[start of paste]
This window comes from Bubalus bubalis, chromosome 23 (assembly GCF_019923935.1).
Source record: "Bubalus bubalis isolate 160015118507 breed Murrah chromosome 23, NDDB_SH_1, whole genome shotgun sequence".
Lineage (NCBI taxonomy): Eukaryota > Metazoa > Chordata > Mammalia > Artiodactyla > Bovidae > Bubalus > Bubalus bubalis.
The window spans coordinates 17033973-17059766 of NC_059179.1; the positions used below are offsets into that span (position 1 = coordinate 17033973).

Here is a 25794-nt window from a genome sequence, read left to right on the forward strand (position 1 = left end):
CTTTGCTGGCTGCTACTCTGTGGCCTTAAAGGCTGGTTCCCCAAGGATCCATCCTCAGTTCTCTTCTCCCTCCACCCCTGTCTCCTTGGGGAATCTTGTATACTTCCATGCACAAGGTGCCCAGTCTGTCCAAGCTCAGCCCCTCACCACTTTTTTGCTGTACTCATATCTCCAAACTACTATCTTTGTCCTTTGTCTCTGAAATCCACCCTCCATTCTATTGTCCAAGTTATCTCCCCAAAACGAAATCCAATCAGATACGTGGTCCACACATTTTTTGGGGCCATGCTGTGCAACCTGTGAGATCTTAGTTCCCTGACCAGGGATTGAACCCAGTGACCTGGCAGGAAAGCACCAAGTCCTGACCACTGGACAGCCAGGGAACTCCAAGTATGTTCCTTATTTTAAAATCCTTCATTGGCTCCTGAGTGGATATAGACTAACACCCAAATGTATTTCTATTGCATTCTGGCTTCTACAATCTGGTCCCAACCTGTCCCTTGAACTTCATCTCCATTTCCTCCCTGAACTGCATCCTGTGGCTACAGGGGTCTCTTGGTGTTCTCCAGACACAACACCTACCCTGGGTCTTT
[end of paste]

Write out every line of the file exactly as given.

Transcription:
This window comes from Bubalus bubalis, chromosome 23 (assembly GCF_019923935.1).
Source record: "Bubalus bubalis isolate 160015118507 breed Murrah chromosome 23, NDDB_SH_1, whole genome shotgun sequence".
Lineage (NCBI taxonomy): Eukaryota > Metazoa > Chordata > Mammalia > Artiodactyla > Bovidae > Bubalus > Bubalus bubalis.
The window spans coordinates 17033973-17059766 of NC_059179.1; the positions used below are offsets into that span (position 1 = coordinate 17033973).

Here is a 25794-nt window from a genome sequence, read left to right on the forward strand (position 1 = left end):
CTTTGCTGGCTGCTACTCTGTGGCCTTAAAGGCTGGTTCCCCAAGGATCCATCCTCAGTTCTCTTCTCCCTCCACCCCTGTCTCCTTGGGGAATCTTGTATACTTCCATGCACAAGGTGCCCAGTCTGTCCAAGCTCAGCCCCTCACCACTTTTTTGCTGTACTCATATCTCCAAACTACTATCTTTGTCCTTTGTCTCTGAAATCCACCCTCCATTCTATTGTCCAAGTTATCTCCCCAAAACGAAATCCAATCAGATACGTGGTCCACACATTTTTTGGGGCCATGCTGTGCAACCTGTGAGATCTTAGTTCCCTGACCAGGGATTGAACCCAGTGACCTGGCAGGAAAGCACCAAGTCCTGACCACTGGACAGCCAGGGAACTCCAAGTATGTTCCTTATTTTAAAATCCTTCATTGGCTCCTGAGTGGATATAGACTAACACCCAAATGTATTTCTATTGCATTCTGGCTTCTACAATCTGGTCCCAACCTGTCCCTTGAACTTCATCTCCATTTCCTCCCTGAACTGCATCCTGTGGCTACAGGGGTCTCTTGGTGTTCTCCAGACACAACACCTACCCTGGGTCTTT